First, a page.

Average 401(k) Balance Finally Tops 2007 High

It’s taken three years for retirement savers to recover their former balances.


It’s taken three years, but the average 401(k) finally contains the same amount that it did in 2007. The average Fidelity 401(k) held $69,200 in 2007. Then the average account balance plunged to $50,200 in 2008, due to market declines. By the end of 2009, average balances climbed to $64,200. But it took until 2010 for retirement savers to regain the 401(k) balances they had in 2007. The average 401(k) account balance was $71,500 at the end of 2010.

[See 401(k) Recovery Winners and Losers.]

It took a lot of saving for workers to recover their former balances. The average 401(k) participant socked away 8.2 percent of their pay for the past 2 years, not including employer contributions, according to the analysis of 17,000 Fidelity 401(k) plans with 11 million participants. For someone who earns $50,000 annually, that’s $4,100 a year.

Saving for retirement was made even more difficult when many employers cut their 401(k) matches during the recession. Some 8 percent of Fidelity plan sponsors reduced or eliminated their employer contributions in 2008 and 2009. Since then, only about half (55 percent) have reinstated the match or plan to in 2011. Large companies with 5,000 or more employees generally were the most likely to resume the match (71 percent). A 401(k) match is a valuable incentive to participate in a 401(k) plan. Some 80 percent of people who contribute regularly to a Fidelity 401(k) received employer contributions in 2010.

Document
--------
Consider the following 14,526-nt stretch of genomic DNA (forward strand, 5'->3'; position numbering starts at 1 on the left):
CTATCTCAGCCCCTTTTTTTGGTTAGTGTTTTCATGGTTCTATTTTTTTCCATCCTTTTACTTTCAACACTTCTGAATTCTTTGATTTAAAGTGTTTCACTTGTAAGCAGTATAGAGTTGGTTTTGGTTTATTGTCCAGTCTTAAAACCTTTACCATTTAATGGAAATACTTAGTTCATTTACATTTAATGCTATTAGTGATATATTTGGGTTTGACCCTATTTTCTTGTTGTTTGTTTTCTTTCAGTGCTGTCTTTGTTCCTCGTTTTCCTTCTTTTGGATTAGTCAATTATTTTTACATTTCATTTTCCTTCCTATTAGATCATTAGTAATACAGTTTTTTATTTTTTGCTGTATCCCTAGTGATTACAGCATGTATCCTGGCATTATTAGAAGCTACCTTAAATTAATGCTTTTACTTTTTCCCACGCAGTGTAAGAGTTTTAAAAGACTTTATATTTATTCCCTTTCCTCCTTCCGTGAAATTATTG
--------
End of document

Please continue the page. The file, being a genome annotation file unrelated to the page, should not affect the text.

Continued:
[See 7 Reasons Americans Can’t Save for Retirement.]

High income workers continue to be the most likely to utilize 401(k) plans. Participation drops to 71 percent among employees earning between $40,000 and $60,000 and just half (53 percent) of workers earning between $20,000 and $40,000.

[See 10 Bargain Retirement Spots.]

About a fifth of Fidelity 401(k) plans offered a Roth 401(k) option in 2010. Roth 401(k) contributions are made with after-tax dollars and withdrawals in retirement are tax free. Traditional 401(k) deposits give you a tax break in the year you make the contribution, but income taxes are due upon withdrawal. Roth 401(k) accounts were especially popular with young and low income workers. More than twice as many 401(k) participants in their 20s (9 percent) contributed to a Roth 401(k) as those age 50 and older (4 percent). And approximately half of Roth 401(k) contributors earn less than $75,000 annually.

Twitter: @aiming2retire